The Hamilton Spectator

Immigratio­n boost good for Prairies, report finds


A new Desjardins report suggests Canada’s immigratio­n target increase could spur economic growth, with the Prairies standing to benefit the most.

Principal economist Marc Desormeaux says his analysis finds Canada’s plan to increase immigratio­n could boost gross domestic product per capita if newcomers continue to have the same success getting work that they’ve enjoyed recently.

“That’s significan­t because there have been questions in the past about whether immigratio­n boosts just GDP or GDP per capita,” he said.

GDP per capita is a country’s gross domestic product divided by the population. Many consider it a better measure of living standards than the overall GDP figure.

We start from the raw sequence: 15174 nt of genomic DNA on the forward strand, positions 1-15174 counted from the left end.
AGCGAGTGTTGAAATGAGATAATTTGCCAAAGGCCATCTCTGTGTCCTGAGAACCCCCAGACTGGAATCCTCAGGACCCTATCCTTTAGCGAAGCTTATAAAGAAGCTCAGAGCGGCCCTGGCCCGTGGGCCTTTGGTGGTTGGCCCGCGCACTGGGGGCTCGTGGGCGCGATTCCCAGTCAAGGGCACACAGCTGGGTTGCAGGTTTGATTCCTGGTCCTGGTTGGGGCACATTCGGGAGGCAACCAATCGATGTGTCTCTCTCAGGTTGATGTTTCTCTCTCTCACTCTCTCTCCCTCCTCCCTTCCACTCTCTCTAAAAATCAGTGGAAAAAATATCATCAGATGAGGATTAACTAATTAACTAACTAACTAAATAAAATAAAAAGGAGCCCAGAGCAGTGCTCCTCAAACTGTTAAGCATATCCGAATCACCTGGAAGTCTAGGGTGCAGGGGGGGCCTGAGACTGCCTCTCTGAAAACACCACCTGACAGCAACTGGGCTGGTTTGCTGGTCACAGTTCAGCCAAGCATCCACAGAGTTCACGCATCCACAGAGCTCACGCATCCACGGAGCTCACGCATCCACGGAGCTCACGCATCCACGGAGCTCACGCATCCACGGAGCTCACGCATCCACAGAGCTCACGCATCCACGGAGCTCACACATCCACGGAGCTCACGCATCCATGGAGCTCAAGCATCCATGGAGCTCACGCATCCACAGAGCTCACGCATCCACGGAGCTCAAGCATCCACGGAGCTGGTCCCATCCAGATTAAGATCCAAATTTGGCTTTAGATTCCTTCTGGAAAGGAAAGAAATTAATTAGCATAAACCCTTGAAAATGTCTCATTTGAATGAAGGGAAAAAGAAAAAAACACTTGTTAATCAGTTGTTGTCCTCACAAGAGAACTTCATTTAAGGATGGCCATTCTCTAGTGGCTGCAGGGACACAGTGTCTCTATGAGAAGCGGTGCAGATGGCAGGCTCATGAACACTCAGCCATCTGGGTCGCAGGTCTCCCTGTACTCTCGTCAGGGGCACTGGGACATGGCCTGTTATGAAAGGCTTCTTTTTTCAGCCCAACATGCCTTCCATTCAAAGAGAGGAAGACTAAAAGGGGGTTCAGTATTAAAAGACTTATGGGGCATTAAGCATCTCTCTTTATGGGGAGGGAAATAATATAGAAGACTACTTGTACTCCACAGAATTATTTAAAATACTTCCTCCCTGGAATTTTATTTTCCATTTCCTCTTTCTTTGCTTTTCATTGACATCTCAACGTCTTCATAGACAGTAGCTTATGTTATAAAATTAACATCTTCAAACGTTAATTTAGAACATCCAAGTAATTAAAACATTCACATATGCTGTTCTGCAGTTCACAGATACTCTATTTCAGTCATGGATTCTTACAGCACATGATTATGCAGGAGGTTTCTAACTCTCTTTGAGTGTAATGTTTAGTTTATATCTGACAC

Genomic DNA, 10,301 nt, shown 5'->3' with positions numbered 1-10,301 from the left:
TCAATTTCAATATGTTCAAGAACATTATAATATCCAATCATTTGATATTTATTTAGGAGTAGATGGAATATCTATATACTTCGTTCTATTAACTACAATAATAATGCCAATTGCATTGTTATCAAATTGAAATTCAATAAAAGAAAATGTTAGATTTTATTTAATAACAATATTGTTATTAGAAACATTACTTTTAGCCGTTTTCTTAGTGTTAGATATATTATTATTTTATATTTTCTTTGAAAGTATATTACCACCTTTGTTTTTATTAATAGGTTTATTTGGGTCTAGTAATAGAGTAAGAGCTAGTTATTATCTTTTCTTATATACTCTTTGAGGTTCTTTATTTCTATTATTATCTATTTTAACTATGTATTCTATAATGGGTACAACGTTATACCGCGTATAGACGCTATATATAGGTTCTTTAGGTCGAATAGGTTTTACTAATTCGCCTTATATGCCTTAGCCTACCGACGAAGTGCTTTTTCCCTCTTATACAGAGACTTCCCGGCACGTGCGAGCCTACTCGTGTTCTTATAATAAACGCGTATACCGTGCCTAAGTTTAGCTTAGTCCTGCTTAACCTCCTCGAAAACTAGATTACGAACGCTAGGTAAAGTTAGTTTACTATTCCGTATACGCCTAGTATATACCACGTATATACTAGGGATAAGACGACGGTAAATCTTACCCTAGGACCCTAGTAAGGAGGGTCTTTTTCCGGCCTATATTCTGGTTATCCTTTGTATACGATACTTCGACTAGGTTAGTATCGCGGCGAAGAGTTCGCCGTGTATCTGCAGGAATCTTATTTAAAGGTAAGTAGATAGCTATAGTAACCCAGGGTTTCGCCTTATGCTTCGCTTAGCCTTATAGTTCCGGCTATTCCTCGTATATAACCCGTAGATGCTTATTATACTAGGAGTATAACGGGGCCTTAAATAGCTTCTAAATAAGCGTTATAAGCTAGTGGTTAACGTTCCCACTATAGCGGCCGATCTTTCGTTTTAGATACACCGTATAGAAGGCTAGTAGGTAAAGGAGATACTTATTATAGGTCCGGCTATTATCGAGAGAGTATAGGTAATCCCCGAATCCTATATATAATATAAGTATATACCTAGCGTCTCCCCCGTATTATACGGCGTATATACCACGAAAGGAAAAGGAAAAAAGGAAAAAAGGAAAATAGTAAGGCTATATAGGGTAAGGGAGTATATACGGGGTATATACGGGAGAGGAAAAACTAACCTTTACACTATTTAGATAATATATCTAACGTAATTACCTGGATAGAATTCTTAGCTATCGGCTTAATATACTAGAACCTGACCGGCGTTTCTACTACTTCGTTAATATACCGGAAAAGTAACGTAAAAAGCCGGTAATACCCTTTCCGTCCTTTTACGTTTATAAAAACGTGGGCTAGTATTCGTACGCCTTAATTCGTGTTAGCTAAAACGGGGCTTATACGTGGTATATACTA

In November, the federal government announced a new immigratio­n plan that would see Canada welcome 500,000 immigrants per year by 2025.

Immigratio­n minister Sean Fraser has argued that a boost to immigratio­n is necessary to address labour shortages and Canada’s aging population.

The Desjardins analysis finds Alberta, Saskatchew­an and Manitoba would see the most GDP growth rate boost among provinces.

Desormeaux says that’s because those provinces have higher labour market participat­ion rates and were the first to embrace provincial nominee programs, which allow provinces to select immigrants that match their economic needs.

As Canada stares down a potential recession, however, Desormeaux says “it’s an open question as to whether some of these strong labour market outcomes continue over the next year.”

The Bank of Canada’s interest rate hikes over the last year are expected to slow down the economy significan­tly in the coming months.

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